Tilly's Tales :: A Shelter Dog's Blog

Bonding with Tilly

I thought bonding with Tilly would be the easy part. After all, I'm a shelter trainer... I love animals with a passion, and I connect with new dogs every day. For the easier dogs, I may only meet them once or twice before they're adopted and so the connection doesn't go that deep. But with the more complex dogs, those who have faced some life challenges before they ever get to me, I spend time working through some behavior issues and so attachment happens. No amount of professionalism can avoid that.   
drawing by Josh Hartl
So I thought opening my eyes on day two to Tilly's sweet face and thick soft fur was all I would need to feel the permanence. But what I didn't count on was the sadness I still felt for Trista. I found I resented Tilly for not being Trista, for leaping and mouthing when seeking attention, for yelping when left alone, for chewing our possessions in an unsupervised moment, for all the things we had worked through with Trista so many years ago.

   But I needed to be patient, with myself and with her, and to keep my eye on the end game. I know that, with training and practice, someday in the not too distant future Tilly will be that perfect companion and best friend. As with any deep relationship, that kind of attachment takes time to grow and develop.

   Tilly was making huge strides. Her potty training was almost perfect. Her mouthing was gradually decreasing (though Mike often still allowed her to get away with it, which was not helping). She was getting more confident and social with people. She was becoming easier to love.

   What finally solidified my sense of commitment and attachment was when I took her back to the shelter to be spayed. I was matter of fact upon taking her in but I was suddenly upset when I left her in a cage in the surgical unit. Seeing her back in a cage in the shelter was painful in a way I hadn't anticipated.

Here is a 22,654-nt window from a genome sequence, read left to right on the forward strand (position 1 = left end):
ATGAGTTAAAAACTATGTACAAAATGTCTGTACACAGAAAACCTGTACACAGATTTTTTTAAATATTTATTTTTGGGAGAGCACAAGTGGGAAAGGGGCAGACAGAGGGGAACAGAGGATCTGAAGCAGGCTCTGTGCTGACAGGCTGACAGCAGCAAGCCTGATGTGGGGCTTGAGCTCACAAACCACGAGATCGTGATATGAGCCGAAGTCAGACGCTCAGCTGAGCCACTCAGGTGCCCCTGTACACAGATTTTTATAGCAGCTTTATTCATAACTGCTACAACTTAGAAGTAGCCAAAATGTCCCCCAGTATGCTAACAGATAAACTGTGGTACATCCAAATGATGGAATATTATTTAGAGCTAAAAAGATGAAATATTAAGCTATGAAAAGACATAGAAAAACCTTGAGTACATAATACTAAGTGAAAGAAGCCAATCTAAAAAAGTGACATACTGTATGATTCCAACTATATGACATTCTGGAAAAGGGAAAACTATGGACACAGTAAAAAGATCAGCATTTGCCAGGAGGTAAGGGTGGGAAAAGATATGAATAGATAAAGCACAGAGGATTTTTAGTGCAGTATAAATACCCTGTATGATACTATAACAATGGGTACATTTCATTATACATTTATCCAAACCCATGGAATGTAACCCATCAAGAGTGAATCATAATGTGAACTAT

Tilly quickly went into surgery and before long a tech summoned me... Tilly had come out of the anesthesia very abruptly and was now flailing and inconsolable. Could I come to her?

   She looked wild-eyed when I saw her, but something in her face read relief when she saw me, though she continued her confused weaving and tossing. I rubbed her, then held her in a firm hug, reducing her range of motion to help her regain some calm, and soon enough, she did. She stood quietly, leaned against me. And before long she lay down and went to sleep.

   Tilly and I needed time to realize that we now belonged to each other. This stressful event helped us do that. But I can imagine that many adopters, without the tangible threat of loss that Tilly's spaying was to me, keep waiting for the attachment to happen while at the same time struggling with the challenges of the settling in period, and perhaps the former doesn't happen fast enough to make the latter tolerable.

   The lesson here is to not miss the forest for the trees. These early challenges are only temporary hurdles. The sooner these are resolved through training and management, the sooner you will experience the depth of shared love and life. Training truly is the language that binds.